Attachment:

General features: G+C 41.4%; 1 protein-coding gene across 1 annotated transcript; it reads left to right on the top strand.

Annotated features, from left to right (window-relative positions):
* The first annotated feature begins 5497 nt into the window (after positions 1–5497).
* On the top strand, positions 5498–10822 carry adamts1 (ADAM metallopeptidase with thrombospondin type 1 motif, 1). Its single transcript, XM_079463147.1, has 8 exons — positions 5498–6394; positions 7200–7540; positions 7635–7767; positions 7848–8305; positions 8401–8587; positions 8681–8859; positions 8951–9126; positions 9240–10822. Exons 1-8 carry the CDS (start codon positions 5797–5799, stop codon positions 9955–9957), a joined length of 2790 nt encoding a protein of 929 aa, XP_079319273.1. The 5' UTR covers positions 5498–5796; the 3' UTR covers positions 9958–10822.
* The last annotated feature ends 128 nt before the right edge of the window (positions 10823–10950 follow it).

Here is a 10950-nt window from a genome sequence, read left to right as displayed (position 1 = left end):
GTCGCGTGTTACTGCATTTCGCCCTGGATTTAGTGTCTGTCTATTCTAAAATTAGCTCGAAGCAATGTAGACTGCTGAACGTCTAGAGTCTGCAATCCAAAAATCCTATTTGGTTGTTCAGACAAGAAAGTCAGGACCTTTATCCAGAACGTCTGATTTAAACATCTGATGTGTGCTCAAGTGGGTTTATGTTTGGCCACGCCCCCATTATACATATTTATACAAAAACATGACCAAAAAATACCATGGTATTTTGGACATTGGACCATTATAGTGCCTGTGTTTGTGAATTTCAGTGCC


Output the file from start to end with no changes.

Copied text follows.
General features: G+C 41.4%; 1 protein-coding gene across 1 annotated transcript; it reads left to right on the top strand.

Annotated features, from left to right (window-relative positions):
* The first annotated feature begins 5497 nt into the window (after positions 1–5497).
* On the top strand, positions 5498–10822 carry adamts1 (ADAM metallopeptidase with thrombospondin type 1 motif, 1). Its single transcript, XM_079463147.1, has 8 exons — positions 5498–6394; positions 7200–7540; positions 7635–7767; positions 7848–8305; positions 8401–8587; positions 8681–8859; positions 8951–9126; positions 9240–10822. Exons 1-8 carry the CDS (start codon positions 5797–5799, stop codon positions 9955–9957), a joined length of 2790 nt encoding a protein of 929 aa, XP_079319273.1. The 5' UTR covers positions 5498–5796; the 3' UTR covers positions 9958–10822.
* The last annotated feature ends 128 nt before the right edge of the window (positions 10823–10950 follow it).

Here is a 10950-nt window from a genome sequence, read left to right as displayed (position 1 = left end):
GTCGCGTGTTACTGCATTTCGCCCTGGATTTAGTGTCTGTCTATTCTAAAATTAGCTCGAAGCAATGTAGACTGCTGAACGTCTAGAGTCTGCAATCCAAAAATCCTATTTGGTTGTTCAGACAAGAAAGTCAGGACCTTTATCCAGAACGTCTGATTTAAACATCTGATGTGTGCTCAAGTGGGTTTATGTTTGGCCACGCCCCCATTATACATATTTATACAAAAACATGACCAAAAAATACCATGGTATTTTGGACATTGGACCATTATAGTGCCTGTGTTTGTGAATTTCAGTGCC